So he and his colleagues set out to measure the scale of the problem of economic euthanasia in emergency veterinary practices. In research published in Frontiers of veterinary science, the team used gastric dilatation-volvulus (GDV), an acute, life-threatening condition in the dog, as a model disease.

GDV occurs when the stomach twists or turns, often swollen with gas. The condition is diagnosed easily and inexpensively, but if GDV is left untreated, rapid death is very likely.

Emergency surgery leads to 80-90% of dog survival, but its cost is estimated to be between A5,000 and A $ 6,000 in Australian emergency veterinary hospitals.

“We hypothesized that if the owner’s decision to euthanize dogs with GDV prior to surgery was primarily based on economics, then a financial strain alleviation factor would significantly mitigate the risk of euthanizing those dogs. animals, ”says Dr. Boller.

Research shows that most deaths from GDV disease occur as a result of euthanasia, before surgery. Image: Getty Images

“We have chosen pet insurance as our ‘model intervention’ to reduce the economic burden on pet owners when making the decision, as its presence or absence can be clearly measured.”

The team looked at 260 GDV cases for which insurance status was known, extracting details of other health issues, age, and outcome, finding 106 deaths (41 percent of dogs). Of the deaths, 82 dogs (77%) died from euthanasia before surgery – only 10% of those deaths occurred in insured animals.

In total, uninsured dogs with GDV were 7.4 times more likely to die from euthanasia than insured dogs, adjusted for age and other health factors.

“First, our results indicate that pre-surgical euthanasia of dogs with GDV is primarily economic in nature, and second, that most GDV deaths occur due to euthanasia before surgery,” explains Professor aggregate Boller.

“While further advances in veterinary care could increase survival rates for GDV, and this should of course be continued, the data shows that the effect will likely be limited to a few percentage points. A much greater opportunity to reduce preventable deaths lies in reducing pre-surgical euthanasia, and therefore reducing the rate of economic euthanasia.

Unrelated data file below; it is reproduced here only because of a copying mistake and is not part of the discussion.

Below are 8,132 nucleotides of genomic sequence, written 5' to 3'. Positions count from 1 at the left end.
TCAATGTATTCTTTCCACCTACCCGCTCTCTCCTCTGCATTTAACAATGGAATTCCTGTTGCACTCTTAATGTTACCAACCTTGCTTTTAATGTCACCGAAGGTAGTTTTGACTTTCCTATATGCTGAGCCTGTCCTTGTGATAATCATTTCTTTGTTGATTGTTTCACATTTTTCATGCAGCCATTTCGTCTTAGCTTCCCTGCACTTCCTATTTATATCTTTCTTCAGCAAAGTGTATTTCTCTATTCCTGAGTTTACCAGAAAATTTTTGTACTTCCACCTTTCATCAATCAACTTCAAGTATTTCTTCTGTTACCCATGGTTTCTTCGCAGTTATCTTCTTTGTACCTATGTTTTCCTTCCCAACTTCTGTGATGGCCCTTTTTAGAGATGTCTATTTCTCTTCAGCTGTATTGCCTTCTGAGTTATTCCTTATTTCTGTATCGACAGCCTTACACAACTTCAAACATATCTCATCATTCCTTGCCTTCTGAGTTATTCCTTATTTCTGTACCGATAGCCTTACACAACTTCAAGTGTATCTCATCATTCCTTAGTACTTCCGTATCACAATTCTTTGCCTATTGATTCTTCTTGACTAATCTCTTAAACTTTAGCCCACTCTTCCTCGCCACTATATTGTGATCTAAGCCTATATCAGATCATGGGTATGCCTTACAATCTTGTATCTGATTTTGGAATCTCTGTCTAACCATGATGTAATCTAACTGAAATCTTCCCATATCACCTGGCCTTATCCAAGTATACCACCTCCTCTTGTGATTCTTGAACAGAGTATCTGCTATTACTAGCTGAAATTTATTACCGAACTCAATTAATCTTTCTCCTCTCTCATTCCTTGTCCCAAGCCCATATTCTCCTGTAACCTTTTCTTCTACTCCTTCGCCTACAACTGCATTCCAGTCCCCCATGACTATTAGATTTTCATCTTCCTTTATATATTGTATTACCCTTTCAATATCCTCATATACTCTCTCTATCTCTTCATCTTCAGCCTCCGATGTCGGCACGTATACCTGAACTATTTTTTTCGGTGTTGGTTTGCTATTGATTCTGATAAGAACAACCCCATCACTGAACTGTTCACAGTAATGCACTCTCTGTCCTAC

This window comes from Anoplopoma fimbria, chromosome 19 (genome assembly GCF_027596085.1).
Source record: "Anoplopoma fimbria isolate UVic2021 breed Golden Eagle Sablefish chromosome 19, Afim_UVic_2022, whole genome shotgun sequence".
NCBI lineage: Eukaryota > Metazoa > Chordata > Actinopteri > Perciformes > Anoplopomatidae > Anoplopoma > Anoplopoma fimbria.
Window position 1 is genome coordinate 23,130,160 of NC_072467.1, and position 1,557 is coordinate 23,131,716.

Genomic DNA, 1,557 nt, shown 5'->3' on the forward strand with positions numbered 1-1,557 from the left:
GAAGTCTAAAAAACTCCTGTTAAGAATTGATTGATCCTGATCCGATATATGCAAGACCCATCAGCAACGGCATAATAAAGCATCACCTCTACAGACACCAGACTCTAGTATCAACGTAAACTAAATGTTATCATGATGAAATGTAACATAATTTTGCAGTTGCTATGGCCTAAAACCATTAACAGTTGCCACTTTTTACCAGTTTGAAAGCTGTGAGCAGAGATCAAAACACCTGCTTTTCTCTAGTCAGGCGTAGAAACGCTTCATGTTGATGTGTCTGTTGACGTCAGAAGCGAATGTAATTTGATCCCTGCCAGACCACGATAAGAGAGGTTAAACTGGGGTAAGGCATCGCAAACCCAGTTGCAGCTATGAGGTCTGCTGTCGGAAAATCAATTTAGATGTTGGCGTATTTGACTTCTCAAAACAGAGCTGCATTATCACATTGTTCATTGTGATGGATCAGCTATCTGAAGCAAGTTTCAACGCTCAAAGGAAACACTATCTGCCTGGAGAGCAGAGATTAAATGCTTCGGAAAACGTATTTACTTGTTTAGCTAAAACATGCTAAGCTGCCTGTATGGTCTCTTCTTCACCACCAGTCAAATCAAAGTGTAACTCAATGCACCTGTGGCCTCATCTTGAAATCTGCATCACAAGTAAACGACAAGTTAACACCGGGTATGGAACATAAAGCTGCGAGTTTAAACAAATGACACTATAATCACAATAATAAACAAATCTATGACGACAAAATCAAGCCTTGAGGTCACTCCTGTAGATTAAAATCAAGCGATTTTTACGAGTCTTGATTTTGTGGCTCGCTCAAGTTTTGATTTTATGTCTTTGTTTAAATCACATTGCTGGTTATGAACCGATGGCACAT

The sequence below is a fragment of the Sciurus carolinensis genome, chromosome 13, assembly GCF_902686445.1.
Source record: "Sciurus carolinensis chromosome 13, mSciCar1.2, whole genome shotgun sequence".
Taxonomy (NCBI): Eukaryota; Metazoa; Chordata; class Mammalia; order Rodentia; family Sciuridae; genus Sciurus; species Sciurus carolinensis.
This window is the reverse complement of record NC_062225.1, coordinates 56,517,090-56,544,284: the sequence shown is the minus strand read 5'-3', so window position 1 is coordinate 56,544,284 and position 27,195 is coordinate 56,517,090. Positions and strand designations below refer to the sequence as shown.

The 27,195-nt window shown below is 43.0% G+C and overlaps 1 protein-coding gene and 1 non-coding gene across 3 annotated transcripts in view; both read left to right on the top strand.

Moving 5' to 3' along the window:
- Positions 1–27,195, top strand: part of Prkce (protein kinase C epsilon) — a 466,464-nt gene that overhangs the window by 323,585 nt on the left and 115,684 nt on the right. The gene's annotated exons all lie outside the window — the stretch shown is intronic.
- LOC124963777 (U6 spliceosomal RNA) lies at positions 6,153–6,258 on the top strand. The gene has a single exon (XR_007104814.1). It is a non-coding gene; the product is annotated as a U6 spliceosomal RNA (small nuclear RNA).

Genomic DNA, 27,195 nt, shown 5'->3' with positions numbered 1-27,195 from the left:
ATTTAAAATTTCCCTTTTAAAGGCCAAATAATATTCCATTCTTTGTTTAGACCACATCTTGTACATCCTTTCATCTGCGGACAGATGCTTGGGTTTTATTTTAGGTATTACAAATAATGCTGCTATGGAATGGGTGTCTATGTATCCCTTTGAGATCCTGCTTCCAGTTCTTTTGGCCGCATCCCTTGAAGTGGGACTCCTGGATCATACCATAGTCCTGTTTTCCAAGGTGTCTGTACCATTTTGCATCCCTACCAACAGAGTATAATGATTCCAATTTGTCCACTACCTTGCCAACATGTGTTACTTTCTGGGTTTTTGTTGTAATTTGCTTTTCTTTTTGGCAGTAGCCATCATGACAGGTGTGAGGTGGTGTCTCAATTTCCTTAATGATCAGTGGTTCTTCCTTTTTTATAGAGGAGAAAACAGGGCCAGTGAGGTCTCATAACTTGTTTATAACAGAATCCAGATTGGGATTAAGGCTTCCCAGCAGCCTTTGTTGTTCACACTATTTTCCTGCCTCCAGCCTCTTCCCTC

“It was astounding to see the scale of the problem of economic euthanasia for GDV alone, but it really validates our anecdotal impression, acquired in the emergency room for many years.

Researchers hope that awareness of economic euthenasia will stimulate the search for effective solutions. Image: Getty Images

He says it’s important for people to know that unforeseen veterinary costs can be very high when considering the responsibility of owning a pet.

“Pet insurance is a way for people to feel they can pay for the treatment of unforeseen veterinary medical bills and avoid economic euthanasia. Some veterinary practices also offer payment plans, which can be discussed on an individual basis.

“Other tools to ease the burden may also include regular contributions to a dedicated savings account, low interest loans from veterinary credit companies, loans from family or friends, charities or the government. crowdsourcing.

“Economic euthanasia in particular and the financial burden of emergency veterinary care in general has been a major problem in veterinary medicine, and we hope our research will help raise awareness and stimulate the search for effective solutions.

If you or someone you know needs help or support, you can contact:

Beyond the blue – Telephone: 1300 22 4636 (24 hours a day, 7 days a week;
Lifeline Australia – Telephone: 13 11 14 (24 hours a day, 7 days a week);
Not one more vet – supports all members of veterinary teams and students

Two employees of a pet insurer contributed to the study design and data collection, but did not participate in the analysis or interpretation of the data. Associate Professor Boller does not declare any commercial or financial conflict of interest.

The research team was composed of Associate Professor Manu Boller, Associate Professor (Emergency and Intensive Care) Elise Boller, Professor (veterinary epidemiology) Mark Stevenson and University of Melbourne Doctor of Veterinary Medicine students Tereza Nemanic and Jarryd Anthonisz.